So if Clinton does get up, you’ll see this unwind quickly, and we could be in for a decent rally.

Even if that is the case, however, any upside is likely to be capped in the short term by the expectation of a Federal Reserve rate rise in December.

US employment data for October, out last Friday, came in a little below expectations, but September’s data received a 35,000 positive revision, with the overall unemployment rate falling from 5% to 4.9%.

Whether you believe these numbers or not doesn’t matter. ‘The market’ takes it at face value (as does the Fed), and it increases the chances of a December rate rise. Only a Trump victory on Tuesday would bring it into question now.

Meanwhile, back in Australia, it is bank earnings season again. Today, Westpac [ASX:WBC] reported a full-year cash profit of $7.8 billion, which represented a flat result on last year, but was within expectations.

The key take-away, though, is that WBC is less profitable than it was last year. Its return on equity (a key measure of profitability) fell nearly 200 basis points, to 14%.

That’s still a pretty good return for a bank. Consider that most North American and European banks generate a return on equity closer to 10%. If the economy remains weak and bad debts continue to creep higher, that’s the direction our banking sector is headed.

It might take a few years to get there, but the trend is not friendly. While the lure of high dividends will keep investors faithful to the big banks, the erosion of profitability should ensure share price growth remains elusive.

It may even be a case of flat returns for years to come. That is, any dividend benefit is offset by capital losses. In other words, the banking sector remains an uninspiring place to invest.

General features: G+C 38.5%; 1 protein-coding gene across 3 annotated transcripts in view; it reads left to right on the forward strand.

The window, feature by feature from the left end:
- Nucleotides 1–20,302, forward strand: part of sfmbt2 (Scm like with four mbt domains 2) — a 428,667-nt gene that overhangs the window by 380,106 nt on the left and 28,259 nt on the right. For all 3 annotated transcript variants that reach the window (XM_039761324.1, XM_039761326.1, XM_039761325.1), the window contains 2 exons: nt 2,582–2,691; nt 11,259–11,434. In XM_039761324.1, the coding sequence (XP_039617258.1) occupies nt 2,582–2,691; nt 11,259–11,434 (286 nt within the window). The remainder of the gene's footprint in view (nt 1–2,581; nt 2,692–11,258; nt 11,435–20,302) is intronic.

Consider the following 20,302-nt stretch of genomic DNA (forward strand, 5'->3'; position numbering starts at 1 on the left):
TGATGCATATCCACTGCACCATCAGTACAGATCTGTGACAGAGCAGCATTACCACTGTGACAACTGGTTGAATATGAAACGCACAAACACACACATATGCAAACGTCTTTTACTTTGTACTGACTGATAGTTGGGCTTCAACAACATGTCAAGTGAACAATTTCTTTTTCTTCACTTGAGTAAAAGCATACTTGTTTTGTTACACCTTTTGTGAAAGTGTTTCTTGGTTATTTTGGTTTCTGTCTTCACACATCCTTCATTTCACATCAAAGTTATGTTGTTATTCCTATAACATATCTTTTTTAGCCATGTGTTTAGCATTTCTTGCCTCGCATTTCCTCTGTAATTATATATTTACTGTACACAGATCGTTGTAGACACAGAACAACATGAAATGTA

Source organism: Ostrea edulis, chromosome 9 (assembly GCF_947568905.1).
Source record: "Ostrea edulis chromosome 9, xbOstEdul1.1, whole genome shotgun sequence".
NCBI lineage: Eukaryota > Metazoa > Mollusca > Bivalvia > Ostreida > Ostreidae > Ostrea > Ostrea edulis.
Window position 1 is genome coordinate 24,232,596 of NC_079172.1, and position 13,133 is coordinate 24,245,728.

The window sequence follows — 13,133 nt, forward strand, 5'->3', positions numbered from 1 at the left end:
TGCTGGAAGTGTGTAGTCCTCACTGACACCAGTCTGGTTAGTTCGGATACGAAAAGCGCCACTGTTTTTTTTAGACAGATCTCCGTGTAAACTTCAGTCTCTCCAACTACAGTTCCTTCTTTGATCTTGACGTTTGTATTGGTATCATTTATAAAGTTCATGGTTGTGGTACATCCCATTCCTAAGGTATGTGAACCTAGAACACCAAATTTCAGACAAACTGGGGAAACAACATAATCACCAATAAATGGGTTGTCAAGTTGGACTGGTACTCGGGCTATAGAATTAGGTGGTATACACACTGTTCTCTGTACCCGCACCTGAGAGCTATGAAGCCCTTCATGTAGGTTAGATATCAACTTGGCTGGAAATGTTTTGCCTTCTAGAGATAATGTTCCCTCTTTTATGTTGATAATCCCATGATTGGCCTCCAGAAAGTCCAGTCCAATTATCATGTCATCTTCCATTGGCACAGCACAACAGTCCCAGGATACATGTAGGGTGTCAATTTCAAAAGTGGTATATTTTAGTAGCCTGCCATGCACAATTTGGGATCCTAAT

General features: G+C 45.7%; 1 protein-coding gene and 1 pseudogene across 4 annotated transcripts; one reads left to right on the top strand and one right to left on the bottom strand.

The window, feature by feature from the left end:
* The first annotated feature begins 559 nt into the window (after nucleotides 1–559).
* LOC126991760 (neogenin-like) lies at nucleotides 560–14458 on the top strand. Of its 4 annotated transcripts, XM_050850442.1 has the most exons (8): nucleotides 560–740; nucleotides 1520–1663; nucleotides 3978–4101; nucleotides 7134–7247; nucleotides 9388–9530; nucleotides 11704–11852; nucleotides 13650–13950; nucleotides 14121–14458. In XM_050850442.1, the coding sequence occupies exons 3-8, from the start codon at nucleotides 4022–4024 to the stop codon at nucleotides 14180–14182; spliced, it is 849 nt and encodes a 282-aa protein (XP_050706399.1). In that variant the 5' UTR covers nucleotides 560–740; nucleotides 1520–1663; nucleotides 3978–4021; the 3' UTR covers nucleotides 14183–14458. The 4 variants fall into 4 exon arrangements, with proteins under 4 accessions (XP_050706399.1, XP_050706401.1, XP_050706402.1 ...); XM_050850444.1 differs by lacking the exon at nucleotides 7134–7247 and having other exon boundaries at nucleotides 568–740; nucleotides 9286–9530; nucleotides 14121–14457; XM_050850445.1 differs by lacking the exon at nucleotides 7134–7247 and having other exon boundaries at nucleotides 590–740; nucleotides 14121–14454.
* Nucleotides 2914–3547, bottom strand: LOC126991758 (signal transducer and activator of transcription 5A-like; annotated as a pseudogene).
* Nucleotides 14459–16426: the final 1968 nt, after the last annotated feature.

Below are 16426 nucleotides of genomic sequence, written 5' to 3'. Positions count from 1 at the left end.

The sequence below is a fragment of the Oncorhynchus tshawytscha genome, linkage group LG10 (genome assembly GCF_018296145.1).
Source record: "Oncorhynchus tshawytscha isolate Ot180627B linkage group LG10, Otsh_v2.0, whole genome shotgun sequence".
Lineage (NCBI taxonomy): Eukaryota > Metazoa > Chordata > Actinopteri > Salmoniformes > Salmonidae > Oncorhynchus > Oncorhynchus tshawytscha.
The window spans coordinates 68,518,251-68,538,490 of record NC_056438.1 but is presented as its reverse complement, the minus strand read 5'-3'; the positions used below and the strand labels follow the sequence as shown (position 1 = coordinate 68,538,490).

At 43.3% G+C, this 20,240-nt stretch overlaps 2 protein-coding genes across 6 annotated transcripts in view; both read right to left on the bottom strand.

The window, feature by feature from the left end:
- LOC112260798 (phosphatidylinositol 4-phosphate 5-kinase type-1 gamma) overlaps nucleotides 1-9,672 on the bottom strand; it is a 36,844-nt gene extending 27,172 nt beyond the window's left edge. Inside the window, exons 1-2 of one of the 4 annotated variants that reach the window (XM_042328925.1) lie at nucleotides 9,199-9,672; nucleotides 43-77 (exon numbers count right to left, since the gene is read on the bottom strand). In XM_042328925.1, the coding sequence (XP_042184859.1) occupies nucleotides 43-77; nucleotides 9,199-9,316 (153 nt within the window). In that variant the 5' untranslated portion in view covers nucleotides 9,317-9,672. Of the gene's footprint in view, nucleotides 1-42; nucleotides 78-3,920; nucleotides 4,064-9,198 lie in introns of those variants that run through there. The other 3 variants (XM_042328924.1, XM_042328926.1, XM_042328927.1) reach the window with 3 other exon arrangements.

The headlines are positive. After all, banks make ‘X’ billions of dollars each year, right? But a share price doesn’t respond to what a bank makes now. It responds to what it will make in the future, and to how much capital it needs to produce that return.

In other words, a share price is a function of how profitable a business is. And bank profitability has been falling for a few years now.

That’s why bank share prices peaked in early 2015. In Westpac’s case (see chart below), the share price peaked at $40. It closed on Friday at just under $30.


Source: BigCharts
[Click to enlarge]

That’s a capital loss of 25%, which is about twice as much as two years’ worth of dividend payments.

As you can see in the chart, Westpac’s share price has gone nowhere this year. With a declining return on equity, it’s hard to see how this trend will change anytime soon.

Cheers,

Greg Canavan,
For Markets and Money

Greg Canavan

Greg Canavan is a Contributing Editor at Markets & Money and Head of Research at Port Phillip Publishing.

He advocates a counter-intuitive investment philosophy based on the old adage that ‘ignorance is bliss’.

Greg says that investing in the ‘Information Age’ means you now have all the information you need. But is it really useful? Much of it is noise, and serves to confuse rather than inform investors.